In Pierce, Thurston counties, it's still cheaper to buy than rent

Tacoma News TribuneFebruary 19, 2014 

In every place in Washington other than King County, it still is less expensive to buy a home instead than to rent it.

According to data crunched by national real estate data firm RealtyTrac, the monthly payment for a median-priced 3-bedroom home in Pierce and Thurston counties is $400 to $500 less than what it would cost to rent that same-size home. The analysis also showed the housing in Pierce and Thurston counties is generally affordable by people making even a little bit less than the median household income.

RealtyTrac built in some assumptions to arrive at the monthly house payment: A 20 percent down payment on a 30-year fixed rate mortgage of 4.46 percent; a 1.04 percent annual property tax rate; 0.40 percent of the purchase price in annual maintenance costs; 0.35 percent of the purchase price in annual home insurance costs; and the subtraction of the tax benefit from the mortgage interest and property tax deduction using the 30 percent income tax rate.

The firm used fair market rent data from the federal Department of Housing and Urban Development.

With those qualifications in mind, here's what RealtyTrac found for 2013:

People in Pierce and Thurston would pay about $1,400 to rent a three-bedroom home, but a mortgage would be between $918 and $961. 

Basic income to qualify for a mortgage in Pierce County is about $44,000, and the county's median household income is $57,629. In Thurston, it would take about $46,000 to qualify and the median household income is $58,239.

Those trends are backward in King County, the data show. It costs about $1,627 to rent that three-bedroom home but $1,715 a month to buy it. Mortgages in King County also are requiring an annual income of $82,341 to qualify, but the median household income is just $69,047.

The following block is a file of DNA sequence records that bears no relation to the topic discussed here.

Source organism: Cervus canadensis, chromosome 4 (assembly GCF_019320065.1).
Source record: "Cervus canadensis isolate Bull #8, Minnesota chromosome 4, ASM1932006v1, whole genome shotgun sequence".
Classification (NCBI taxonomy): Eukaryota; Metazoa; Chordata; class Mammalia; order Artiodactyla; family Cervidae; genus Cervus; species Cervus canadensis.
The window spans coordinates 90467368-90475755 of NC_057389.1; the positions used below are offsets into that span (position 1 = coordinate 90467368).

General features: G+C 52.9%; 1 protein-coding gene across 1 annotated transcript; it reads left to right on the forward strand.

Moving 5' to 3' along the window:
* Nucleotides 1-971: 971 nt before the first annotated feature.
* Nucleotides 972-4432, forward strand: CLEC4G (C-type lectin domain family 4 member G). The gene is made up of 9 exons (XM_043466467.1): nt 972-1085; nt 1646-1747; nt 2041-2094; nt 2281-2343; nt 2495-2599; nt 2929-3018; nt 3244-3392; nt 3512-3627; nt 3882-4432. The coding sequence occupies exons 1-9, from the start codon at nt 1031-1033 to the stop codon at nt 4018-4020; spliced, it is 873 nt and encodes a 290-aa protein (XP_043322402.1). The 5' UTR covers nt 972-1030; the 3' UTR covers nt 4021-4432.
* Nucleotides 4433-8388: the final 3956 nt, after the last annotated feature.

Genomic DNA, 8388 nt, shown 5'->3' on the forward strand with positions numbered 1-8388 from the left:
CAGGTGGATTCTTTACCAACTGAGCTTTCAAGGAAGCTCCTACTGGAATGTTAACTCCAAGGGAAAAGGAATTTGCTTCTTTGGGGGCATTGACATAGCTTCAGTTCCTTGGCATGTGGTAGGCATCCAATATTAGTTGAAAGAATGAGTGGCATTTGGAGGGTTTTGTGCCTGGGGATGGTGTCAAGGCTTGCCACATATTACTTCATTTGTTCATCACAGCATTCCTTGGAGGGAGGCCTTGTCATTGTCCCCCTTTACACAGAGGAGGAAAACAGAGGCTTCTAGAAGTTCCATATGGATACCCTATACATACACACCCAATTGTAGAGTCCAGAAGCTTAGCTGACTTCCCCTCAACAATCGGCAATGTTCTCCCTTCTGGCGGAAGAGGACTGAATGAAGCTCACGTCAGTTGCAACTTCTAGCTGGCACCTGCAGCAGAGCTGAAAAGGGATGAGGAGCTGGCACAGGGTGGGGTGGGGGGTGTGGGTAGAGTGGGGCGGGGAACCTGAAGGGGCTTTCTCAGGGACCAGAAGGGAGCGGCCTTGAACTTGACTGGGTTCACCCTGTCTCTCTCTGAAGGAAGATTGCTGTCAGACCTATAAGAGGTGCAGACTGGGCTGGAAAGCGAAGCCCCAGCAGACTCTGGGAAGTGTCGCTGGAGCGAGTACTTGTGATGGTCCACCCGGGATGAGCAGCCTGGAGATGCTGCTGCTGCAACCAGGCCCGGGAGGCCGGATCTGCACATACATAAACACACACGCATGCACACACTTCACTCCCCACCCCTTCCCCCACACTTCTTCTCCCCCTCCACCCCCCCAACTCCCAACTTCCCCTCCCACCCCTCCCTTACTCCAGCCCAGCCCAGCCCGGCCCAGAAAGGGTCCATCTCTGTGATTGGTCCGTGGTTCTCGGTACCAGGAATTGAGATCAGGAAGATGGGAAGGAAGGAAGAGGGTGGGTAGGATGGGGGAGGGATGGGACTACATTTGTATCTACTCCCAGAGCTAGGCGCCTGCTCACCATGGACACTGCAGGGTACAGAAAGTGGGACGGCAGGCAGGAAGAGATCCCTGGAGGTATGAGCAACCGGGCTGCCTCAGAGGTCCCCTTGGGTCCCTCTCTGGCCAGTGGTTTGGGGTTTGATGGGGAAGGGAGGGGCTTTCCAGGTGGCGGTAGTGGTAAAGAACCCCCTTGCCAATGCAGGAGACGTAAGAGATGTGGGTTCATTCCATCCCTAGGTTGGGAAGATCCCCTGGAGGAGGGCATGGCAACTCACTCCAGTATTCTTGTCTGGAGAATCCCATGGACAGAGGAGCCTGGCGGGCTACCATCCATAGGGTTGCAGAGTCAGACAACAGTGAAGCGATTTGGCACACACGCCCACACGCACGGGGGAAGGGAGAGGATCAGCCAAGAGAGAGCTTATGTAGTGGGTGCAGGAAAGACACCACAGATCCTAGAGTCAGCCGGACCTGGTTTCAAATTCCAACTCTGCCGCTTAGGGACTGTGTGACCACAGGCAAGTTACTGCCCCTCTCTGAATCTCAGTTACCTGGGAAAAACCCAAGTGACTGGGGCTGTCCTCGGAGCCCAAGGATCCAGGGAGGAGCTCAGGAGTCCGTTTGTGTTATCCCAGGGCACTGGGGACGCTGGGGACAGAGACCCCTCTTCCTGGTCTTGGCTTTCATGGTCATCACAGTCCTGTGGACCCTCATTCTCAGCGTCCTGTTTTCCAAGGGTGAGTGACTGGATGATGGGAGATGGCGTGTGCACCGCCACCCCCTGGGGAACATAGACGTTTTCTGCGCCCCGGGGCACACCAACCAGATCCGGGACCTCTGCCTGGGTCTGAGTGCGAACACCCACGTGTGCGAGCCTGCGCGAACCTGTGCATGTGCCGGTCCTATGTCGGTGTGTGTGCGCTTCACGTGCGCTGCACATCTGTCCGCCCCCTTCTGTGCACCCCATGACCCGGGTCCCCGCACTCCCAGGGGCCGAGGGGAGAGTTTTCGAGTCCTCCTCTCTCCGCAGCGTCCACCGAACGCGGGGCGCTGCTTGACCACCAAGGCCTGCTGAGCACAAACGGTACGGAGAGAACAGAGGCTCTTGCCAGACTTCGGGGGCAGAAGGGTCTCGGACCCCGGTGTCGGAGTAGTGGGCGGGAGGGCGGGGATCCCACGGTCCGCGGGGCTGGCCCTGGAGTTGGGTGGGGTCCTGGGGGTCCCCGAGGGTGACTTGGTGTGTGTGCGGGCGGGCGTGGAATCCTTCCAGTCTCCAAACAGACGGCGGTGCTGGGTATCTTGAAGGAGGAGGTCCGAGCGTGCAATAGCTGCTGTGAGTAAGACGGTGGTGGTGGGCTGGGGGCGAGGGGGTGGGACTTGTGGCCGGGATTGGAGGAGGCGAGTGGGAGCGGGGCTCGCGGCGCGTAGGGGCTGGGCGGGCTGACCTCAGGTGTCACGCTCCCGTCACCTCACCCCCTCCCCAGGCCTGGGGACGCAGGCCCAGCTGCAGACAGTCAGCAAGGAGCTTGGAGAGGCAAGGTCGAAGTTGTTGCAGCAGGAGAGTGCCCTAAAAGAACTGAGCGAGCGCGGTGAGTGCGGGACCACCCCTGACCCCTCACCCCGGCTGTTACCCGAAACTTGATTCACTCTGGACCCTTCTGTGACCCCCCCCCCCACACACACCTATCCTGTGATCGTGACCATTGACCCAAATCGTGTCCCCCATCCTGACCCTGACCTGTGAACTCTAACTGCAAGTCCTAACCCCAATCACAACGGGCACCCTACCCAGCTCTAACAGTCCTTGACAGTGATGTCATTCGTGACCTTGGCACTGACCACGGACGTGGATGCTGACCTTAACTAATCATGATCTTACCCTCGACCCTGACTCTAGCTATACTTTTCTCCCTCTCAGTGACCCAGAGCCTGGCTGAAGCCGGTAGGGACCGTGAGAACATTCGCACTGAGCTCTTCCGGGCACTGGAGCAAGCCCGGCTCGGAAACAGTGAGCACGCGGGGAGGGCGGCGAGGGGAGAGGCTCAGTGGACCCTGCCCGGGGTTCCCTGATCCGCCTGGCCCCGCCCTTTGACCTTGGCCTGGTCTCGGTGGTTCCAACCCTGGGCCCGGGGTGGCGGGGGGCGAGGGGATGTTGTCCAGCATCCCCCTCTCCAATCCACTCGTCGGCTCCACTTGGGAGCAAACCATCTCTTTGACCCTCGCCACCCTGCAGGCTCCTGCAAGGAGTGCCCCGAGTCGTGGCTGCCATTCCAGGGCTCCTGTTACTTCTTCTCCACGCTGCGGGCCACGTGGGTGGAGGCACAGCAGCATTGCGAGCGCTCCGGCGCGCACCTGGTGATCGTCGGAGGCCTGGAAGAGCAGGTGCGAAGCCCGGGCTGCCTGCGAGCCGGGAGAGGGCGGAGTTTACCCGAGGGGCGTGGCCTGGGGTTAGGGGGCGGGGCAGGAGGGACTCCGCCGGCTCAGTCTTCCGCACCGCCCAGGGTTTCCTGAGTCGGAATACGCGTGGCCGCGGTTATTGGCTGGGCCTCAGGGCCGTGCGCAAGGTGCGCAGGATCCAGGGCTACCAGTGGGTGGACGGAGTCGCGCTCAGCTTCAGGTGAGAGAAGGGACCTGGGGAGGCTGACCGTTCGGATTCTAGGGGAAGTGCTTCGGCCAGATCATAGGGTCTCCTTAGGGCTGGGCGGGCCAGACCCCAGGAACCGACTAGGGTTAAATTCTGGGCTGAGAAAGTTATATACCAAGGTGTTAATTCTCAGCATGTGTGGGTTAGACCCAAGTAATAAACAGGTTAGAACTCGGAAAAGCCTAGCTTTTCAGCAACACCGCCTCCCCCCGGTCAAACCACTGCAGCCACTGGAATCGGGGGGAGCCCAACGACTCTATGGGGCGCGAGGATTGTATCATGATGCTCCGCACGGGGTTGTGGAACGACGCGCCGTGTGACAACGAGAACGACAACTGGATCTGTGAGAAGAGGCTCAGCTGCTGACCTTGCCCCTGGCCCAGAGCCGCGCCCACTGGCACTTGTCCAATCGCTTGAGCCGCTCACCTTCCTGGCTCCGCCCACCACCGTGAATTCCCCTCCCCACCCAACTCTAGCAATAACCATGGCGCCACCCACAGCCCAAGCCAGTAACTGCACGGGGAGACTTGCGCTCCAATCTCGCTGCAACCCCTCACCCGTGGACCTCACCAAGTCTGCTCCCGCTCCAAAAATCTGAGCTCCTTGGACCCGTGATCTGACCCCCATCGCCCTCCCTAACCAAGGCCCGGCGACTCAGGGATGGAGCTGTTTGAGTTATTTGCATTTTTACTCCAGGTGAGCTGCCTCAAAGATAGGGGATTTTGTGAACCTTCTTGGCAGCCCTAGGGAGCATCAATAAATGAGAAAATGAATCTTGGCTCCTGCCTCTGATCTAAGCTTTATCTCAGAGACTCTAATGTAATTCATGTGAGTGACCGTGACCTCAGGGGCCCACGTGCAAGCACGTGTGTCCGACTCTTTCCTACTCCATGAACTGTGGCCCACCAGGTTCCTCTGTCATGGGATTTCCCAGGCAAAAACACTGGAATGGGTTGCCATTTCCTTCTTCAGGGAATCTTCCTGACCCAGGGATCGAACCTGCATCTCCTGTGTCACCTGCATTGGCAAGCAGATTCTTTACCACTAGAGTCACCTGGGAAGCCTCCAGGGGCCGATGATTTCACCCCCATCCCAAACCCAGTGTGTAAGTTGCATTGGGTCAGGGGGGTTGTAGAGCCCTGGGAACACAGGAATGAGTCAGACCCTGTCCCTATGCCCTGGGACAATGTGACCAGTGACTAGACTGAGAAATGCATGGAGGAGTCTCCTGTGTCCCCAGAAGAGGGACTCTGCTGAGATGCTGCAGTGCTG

Nationally the cost of owning a home is still less than renting in a majority of markets, RealtyTrac said in a news release. But the trend isn't looking great.

"The cost of financed homeownership is becoming dangerously disconnected with still-stagnant median incomes," Daren Blomquist, vice president of RealtyTrac, said in a news release.

Why are prices outpacing income? It's not the same problem as before the real estate crash, when anyone with a pulse could get a mortgage on a six-figure home. Now it's the presence of "investors and other cash buyers (who) are not tethered to the typical affordability constraints," Blomquist said.

Translation: Companies or people who have enough money to pay cash for homes are buying them up, and they don't have to worry about whether they can make a mortgage payment. These deep-pocketed buyers are inflating the market -- not enough to make a bubble in most places, but enough to affect regular people who just want to buy a home to live in.


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